Google Ads attribution models can be tricky to explain, but I’m going to try and explain it as simply as possible. There are a few stages involved in a prospect’s journey right from seeing your ad to finally converting. They might interact with a few different ads from the same advertiser. What an attribution model does is, it allows you to choose how much credit each ad (and the keywords associated with it) gets for your conversions.
It gives you a clearer understanding of what ads or channels played the most important roles in conversion. What worked? What didn’t?
Think of your ad campaign like it’s a football match. Let scoring a goal be your conversion goal. A couple of players need to pass the ball (or the customer!) around before a player finally scores. With attribution modeling, you can choose which of the players get credited for that goal.
Now imagine a scenario where you are running ads for a local carpet company. Suppose they have 3 ad campaigns: a shopping campaign, a product/brand-specific campaign, and one that drives a lot of top-of-the-funnel traffic on keywords like “carpets”, or “rugs”.
In such a scenario, you might think that the first two campaigns would be converting more people. But what usually happens is different. People could search for “carpets”, and discover the ads first. They would then remember this ad days or weeks later (or be reminded via a remarketing campaign). They would then search for your brand directly and click on an ad from the second campaign to finally make a conversion.
As you can see, even the campaigns that drive top-of-the-funnel traffic and are not directly responsible for conversions eventually end up playing a major role in getting conversions!
In such cases, you need to know that these initial ads are working or not. And that is where attribution models come in.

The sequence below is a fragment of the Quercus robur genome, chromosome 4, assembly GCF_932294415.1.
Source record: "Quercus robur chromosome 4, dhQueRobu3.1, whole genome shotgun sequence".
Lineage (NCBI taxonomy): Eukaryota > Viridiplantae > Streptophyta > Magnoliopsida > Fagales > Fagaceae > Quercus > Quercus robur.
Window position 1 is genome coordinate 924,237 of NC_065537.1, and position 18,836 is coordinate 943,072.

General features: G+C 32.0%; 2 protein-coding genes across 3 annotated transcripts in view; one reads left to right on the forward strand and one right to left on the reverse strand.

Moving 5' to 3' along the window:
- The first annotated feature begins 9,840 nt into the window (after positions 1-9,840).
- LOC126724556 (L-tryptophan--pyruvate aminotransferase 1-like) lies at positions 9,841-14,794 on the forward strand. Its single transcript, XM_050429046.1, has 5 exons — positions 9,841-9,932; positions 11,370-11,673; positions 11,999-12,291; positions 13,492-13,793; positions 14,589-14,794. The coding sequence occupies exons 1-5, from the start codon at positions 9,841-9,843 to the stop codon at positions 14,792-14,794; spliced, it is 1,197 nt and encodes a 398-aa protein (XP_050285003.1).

Currently, there are 6 types of attribution models. You’ll have to choose an attribution model depending on the type of campaign you are running.
If you are looking to implement conversion tracking in Google Ads, feel free to talk to our Google Ads experts. We’re here to help.
Here are the different types of attribution models available in Google Ads:
Google Ads has Last click attribution model set as default. This type of attribution model gives all the credit for the conversion to the last clicked ad and the corresponding keyword.
It’s a good model if you are running simple ad campaigns on Google Ads without diverse remarketing lists. But if you rely on multiple ads for your conversion you have no way of knowing if the other ads are contributing to your conversions or not. This kind of information can help you optimise your campaigns, and isn’t available if you choose Last click attribution model.
This attribution model gives credit to the ad or keyword that first drove traffic to your site.
This type of attribution model is better for campaigns that are focused on creating awareness. You want to know if the first ads are being clicked on or not. It is great for top of the funnel engagement. This type of attribution modeling lets you know that the first ad that a user clicked on was engaging.
First click attribution model, however, is not suitable for conversion-centric campaigns.
If you ran a multi-level campaign focused on driving top of the funnel clicks via search, remarketing via display, and then remarketing via RLSAs (RLSA allows you to customize search ad campaigns for people who have previously visited your site), your conversion report would give equal credit to all three.
Linear attribution model gives you a good idea of what channels and keywords worked and which didn’t. This would be great for the scenario discussed at the beginning of the article.